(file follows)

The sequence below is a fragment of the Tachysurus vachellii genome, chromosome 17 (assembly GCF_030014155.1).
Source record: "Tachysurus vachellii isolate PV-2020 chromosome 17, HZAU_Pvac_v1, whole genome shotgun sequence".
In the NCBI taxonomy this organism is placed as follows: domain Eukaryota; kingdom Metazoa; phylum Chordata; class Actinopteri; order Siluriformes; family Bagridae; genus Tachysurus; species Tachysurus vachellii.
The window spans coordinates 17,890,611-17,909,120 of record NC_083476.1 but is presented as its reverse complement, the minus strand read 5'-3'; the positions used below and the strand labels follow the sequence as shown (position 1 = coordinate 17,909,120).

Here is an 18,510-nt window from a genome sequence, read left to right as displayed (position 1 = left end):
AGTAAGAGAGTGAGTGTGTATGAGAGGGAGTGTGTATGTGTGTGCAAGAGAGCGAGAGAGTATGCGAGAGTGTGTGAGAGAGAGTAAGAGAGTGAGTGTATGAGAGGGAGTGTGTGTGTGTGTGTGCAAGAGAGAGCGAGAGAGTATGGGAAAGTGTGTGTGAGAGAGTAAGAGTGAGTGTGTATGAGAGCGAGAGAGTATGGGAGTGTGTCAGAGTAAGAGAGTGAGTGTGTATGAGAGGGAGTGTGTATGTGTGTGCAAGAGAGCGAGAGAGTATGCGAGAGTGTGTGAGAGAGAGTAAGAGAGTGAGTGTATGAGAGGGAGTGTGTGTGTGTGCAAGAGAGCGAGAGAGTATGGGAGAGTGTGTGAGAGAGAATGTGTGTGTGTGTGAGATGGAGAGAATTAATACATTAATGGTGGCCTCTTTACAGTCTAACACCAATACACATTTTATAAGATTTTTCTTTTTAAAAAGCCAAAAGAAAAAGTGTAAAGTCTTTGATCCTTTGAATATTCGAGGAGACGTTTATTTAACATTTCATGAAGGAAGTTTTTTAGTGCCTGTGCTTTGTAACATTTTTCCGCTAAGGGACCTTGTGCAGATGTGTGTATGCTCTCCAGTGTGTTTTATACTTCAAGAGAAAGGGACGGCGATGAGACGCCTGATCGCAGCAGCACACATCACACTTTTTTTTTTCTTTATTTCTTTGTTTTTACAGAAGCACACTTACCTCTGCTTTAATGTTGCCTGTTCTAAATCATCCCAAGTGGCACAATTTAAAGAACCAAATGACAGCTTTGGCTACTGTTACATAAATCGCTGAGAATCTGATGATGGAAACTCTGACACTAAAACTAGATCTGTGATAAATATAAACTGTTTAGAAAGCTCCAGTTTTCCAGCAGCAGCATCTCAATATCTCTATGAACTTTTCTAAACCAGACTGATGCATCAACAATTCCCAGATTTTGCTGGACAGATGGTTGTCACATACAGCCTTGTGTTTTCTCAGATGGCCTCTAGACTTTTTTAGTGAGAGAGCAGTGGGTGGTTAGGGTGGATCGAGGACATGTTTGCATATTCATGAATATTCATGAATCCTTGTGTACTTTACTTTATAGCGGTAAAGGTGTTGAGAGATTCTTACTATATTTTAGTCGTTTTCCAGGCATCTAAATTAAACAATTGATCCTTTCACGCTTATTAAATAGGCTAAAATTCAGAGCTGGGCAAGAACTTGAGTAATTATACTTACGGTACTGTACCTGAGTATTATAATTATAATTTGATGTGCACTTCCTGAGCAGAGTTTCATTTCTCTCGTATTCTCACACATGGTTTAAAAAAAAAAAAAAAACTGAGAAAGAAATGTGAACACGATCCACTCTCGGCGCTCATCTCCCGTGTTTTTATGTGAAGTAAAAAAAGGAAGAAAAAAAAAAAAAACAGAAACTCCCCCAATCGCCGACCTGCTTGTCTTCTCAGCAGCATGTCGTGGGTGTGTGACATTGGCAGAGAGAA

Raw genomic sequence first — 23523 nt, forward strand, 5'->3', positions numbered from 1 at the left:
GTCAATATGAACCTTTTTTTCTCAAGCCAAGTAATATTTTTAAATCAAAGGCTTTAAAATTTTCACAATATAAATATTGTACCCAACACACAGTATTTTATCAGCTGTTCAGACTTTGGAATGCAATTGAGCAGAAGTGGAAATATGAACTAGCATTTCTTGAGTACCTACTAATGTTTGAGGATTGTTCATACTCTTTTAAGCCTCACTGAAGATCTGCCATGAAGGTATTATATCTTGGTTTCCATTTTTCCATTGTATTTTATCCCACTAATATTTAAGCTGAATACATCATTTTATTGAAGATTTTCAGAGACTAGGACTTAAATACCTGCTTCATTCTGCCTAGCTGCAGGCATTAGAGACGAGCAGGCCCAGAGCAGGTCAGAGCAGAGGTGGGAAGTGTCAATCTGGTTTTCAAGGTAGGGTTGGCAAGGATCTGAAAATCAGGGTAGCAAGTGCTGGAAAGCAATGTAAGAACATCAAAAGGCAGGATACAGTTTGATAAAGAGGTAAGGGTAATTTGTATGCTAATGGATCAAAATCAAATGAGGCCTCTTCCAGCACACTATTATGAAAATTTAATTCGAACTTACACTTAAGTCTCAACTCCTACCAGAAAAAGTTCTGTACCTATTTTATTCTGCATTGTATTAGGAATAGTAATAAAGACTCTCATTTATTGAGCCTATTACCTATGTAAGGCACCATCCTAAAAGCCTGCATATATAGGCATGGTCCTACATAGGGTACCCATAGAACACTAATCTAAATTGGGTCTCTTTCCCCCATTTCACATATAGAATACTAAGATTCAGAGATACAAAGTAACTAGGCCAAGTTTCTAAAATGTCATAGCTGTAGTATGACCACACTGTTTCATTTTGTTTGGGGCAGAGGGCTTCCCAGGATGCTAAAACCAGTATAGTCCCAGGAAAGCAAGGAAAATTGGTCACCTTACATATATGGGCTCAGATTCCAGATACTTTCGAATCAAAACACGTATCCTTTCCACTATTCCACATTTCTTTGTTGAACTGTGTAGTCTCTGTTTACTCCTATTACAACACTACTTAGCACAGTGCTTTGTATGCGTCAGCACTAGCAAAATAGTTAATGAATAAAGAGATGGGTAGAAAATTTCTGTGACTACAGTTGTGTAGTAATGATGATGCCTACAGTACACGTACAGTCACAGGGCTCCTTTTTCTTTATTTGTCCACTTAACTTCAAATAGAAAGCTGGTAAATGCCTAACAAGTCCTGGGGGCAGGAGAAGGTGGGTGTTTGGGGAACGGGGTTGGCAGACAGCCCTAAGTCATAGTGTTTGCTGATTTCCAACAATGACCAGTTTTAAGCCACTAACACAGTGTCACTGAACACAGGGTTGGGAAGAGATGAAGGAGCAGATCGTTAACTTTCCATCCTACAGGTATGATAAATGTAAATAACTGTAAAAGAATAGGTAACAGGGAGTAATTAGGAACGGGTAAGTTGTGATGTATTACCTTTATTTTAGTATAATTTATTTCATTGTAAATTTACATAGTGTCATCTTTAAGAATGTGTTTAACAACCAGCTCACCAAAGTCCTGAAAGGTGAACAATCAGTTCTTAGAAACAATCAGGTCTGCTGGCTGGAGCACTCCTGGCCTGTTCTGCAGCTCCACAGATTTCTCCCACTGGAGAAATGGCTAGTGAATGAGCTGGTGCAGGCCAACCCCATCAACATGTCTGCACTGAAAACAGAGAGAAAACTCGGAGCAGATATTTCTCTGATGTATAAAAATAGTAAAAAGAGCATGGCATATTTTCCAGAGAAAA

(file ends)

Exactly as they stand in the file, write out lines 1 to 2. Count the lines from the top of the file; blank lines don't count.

The sequence below is a fragment of the Tachysurus vachellii genome, chromosome 17 (assembly GCF_030014155.1).
Source record: "Tachysurus vachellii isolate PV-2020 chromosome 17, HZAU_Pvac_v1, whole genome shotgun sequence".